J Photochem Photobiol B. 2015 Dec;153:103-10. doi: 10.1016/j.jphotobiol.2015.08.026. Epub 2015 Sep 2.

Can low-level laser therapy (LLLT) associated with an aerobic plus resistance training change the cardiometabolic risk in obese women? A placebo-controlled clinical trial.

Duarte FO1, Sene-Fiorese M2, de Aquino Junior AE3, da Silveira Campos RM4, Masquio DC4, Tock L5, Garcia de Oliveira Duarte AC6, Dâmaso AR4, Bagnato VS7, Parizotto NA3.

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Abstract

INTRODUCTION:

Obesity is one of the most important link factors to coronary artery disease development mainly due to the pro-inflammatory and pro-thrombotic states favoring atherosclerosis progression. The LLLT acts in the cellular metabolism and it is highly effective to improve inflammation. The same occur in response to different kinds of exercise. However, we have not known the associate effects using LLLT therapies with aerobic plus resistance training as strategy specifically with target at human obesity control and its comorbidities.

OBJECTIVE:

Investigate the effects of the LLLT associated with aerobic plus resistance training on cardiometabolic risk factors in obese women.

METHODOLOGY:

Women aged 20-40years (BMI≥30kg/m(2)), were divided into 2 groups: Phototherapy (PHOTO) and Placebo. They were trained aerobic plus resistance exercises (in a concurrent mode), 1h, 3times/week during 16weeks. Phototherapy was applied after each exercise session for 16min, with infrared laser, wavelength 808nm, continuous output, power 100mW, and energy delivery 50J. The body composition was measured with bioimpedance. Inflammatory mark concentrations were measured using a commercially available multiplex.

RESULTS:

LLLT associated with aerobic plus resistance training was effective in decrease neck (P=0.0003) and waist circumferences (P=0.02); percentual of fat (P=0.04); visceral fat area (P=0.02); HOMA-IR (P=0.0009); Leptin (P=0.03) and ICAM (P=0.03). Also, the reduction in leptin (P=0.008) and ICAM-1 (0, 05) was much more expressive in the phototherapy group in comparison to placebo group when analyzed by delta values.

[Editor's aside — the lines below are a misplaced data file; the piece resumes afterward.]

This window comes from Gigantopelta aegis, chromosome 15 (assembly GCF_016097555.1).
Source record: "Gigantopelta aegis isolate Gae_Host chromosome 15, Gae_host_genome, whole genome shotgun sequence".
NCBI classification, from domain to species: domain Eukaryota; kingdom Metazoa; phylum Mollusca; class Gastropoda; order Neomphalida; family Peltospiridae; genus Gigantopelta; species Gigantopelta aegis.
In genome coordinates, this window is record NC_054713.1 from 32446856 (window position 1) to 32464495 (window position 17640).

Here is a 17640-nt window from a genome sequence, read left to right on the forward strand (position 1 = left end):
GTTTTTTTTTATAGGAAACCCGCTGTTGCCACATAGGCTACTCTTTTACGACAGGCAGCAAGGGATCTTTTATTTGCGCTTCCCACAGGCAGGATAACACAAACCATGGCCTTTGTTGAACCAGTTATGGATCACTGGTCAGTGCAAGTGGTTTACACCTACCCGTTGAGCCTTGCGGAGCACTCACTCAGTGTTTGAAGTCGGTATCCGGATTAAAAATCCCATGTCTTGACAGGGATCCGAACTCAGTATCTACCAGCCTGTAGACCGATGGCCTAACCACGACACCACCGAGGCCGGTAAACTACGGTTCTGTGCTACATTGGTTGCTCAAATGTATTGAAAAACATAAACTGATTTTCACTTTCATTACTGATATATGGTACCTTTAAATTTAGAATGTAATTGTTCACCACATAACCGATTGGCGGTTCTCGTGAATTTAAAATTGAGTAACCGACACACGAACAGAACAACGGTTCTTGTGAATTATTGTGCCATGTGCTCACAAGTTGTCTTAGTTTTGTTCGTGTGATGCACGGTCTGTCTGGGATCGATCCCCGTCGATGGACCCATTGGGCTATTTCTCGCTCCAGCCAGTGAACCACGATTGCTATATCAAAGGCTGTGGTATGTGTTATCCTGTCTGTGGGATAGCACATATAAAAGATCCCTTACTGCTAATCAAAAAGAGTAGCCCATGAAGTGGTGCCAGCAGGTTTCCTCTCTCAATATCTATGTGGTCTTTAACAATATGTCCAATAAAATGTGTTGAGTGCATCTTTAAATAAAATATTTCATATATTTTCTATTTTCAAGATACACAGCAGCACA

CONCLUSION:

LLLT associated with concurrent exercise (aerobic plus resistance training) potentiates the exercise effects of decreasing the cardiometabolic risk factors in obese woman. These results suggest the LLLT associated with exercises as a new therapeutic tool in the control of obesity and its comorbidities for obese people, targeting to optimize the strategies to control the cardiometabolic risk factors in these populations.

 

Nat Rev Endocrinol. 2016 Sep 12. doi: 10.1038/nrendo.2016.136. [Epub ahead of print]

Brown adipose tissue as a secretory organ.

Villarroya F1,2, Cereijo R2, Villarroya J2, Giralt M1,2.

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Abstract

Brown adipose tissue (BAT) is the main site of adaptive thermogenesis and experimental studies have associated BAT activity with protection against obesity and metabolic diseases, such as type 2 diabetes mellitus and dyslipidaemia. Active BAT is present in adult humans and its activity is impaired in patients with obesity. The ability of BAT to protect against chronic metabolic disease has traditionally been attributed to its capacity to utilize glucose and lipids for thermogenesis. However, BAT might also have a secretory role, which could contribute to the systemic consequences of BAT activity. Several BAT-derived molecules that act in a paracrine or autocrine manner have been identified. Most of these factors promote hypertrophy and hyperplasia of BAT, vascularization, innervation and blood flow, processes that are all associated with BAT recruitment when thermogenic activity is enhanced. Additionally, BAT can release regulatory molecules that act on other tissues and organs. This secretory capacity of BAT is thought to be involved in the beneficial effects of BAT transplantation in rodents. Fibroblast growth factor 21, IL-6 and neuregulin 4 are among the first BAT-derived endocrine factors to be identified. In this Review, we discuss the current understanding of the regulatory molecules (the so-called brown adipokines or batokines) that are released by BAT that influence systemic metabolism and convey the beneficial metabolic effects of BAT activation. The identification of such adipokines might also direct drug discovery approaches for managing obesity and its associated chronic metabolic diseases.

 

Lasers Med Sci. 2015 Jul;30(5):1553-63. doi: 10.1007/s10103-015-1759-9. Epub 2015 May 10.

Low-level laser therapy (LLLT) associated with aerobic plus resistance training to improve inflammatory biomarkers in obese adults.